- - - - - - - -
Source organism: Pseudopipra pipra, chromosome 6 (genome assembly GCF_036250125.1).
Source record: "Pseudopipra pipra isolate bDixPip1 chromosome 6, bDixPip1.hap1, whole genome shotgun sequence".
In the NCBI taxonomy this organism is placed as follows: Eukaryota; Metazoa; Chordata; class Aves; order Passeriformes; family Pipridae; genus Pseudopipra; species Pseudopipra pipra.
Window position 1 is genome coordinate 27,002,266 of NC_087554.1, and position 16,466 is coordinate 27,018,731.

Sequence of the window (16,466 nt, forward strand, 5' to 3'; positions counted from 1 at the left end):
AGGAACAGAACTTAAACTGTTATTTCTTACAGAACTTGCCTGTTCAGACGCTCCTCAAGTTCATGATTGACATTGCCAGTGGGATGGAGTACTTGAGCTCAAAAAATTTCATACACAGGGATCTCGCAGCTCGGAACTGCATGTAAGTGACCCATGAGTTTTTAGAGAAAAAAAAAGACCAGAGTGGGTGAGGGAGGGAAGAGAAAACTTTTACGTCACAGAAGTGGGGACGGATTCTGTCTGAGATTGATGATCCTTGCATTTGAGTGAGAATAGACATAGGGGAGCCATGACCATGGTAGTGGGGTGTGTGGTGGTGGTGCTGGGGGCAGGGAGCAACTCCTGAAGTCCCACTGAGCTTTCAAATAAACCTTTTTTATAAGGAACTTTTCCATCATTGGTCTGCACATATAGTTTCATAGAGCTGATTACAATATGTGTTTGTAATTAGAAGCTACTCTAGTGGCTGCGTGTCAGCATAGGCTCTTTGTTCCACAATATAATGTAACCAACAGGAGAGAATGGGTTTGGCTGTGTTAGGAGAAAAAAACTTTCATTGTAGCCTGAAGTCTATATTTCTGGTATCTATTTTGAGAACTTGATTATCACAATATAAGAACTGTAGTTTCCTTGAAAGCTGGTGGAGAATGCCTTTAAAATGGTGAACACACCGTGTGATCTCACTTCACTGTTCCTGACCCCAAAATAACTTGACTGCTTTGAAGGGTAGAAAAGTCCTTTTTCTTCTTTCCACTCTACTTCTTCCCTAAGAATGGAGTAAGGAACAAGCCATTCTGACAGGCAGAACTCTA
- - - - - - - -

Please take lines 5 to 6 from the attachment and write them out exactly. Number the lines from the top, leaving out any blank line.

Sequence of the window (16,466 nt, forward strand, 5' to 3'; positions counted from 1 at the left end):
AGGAACAGAACTTAAACTGTTATTTCTTACAGAACTTGCCTGTTCAGACGCTCCTCAAGTTCATGATTGACATTGCCAGTGGGATGGAGTACTTGAGCTCAAAAAATTTCATACACAGGGATCTCGCAGCTCGGAACTGCATGTAAGTGACCCATGAGTTTTTAGAGAAAAAAAAAGACCAGAGTGGGTGAGGGAGGGAAGAGAAAACTTTTACGTCACAGAAGTGGGGACGGATTCTGTCTGAGATTGATGATCCTTGCATTTGAGTGAGAATAGACATAGGGGAGCCATGACCATGGTAGTGGGGTGTGTGGTGGTGGTGCTGGGGGCAGGGAGCAACTCCTGAAGTCCCACTGAGCTTTCAAATAAACCTTTTTTATAAGGAACTTTTCCATCATTGGTCTGCACATATAGTTTCATAGAGCTGATTACAATATGTGTTTGTAATTAGAAGCTACTCTAGTGGCTGCGTGTCAGCATAGGCTCTTTGTTCCACAATATAATGTAACCAACAGGAGAGAATGGGTTTGGCTGTGTTAGGAGAAAAAAACTTTCATTGTAGCCTGAAGTCTATATTTCTGGTATCTATTTTGAGAACTTGATTATCACAATATAAGAACTGTAGTTTCCTTGAAAGCTGGTGGAGAATGCCTTTAAAATGGTGAACACACCGTGTGATCTCACTTCACTGTTCCTGACCCCAAAATAACTTGACTGCTTTGAAGGGTAGAAAAGTCCTTTTTCTTCTTTCCACTCTACTTCTTCCCTAAGAATGGAGTAAGGAACAAGCCATTCTGACAGGCAGAACTCTA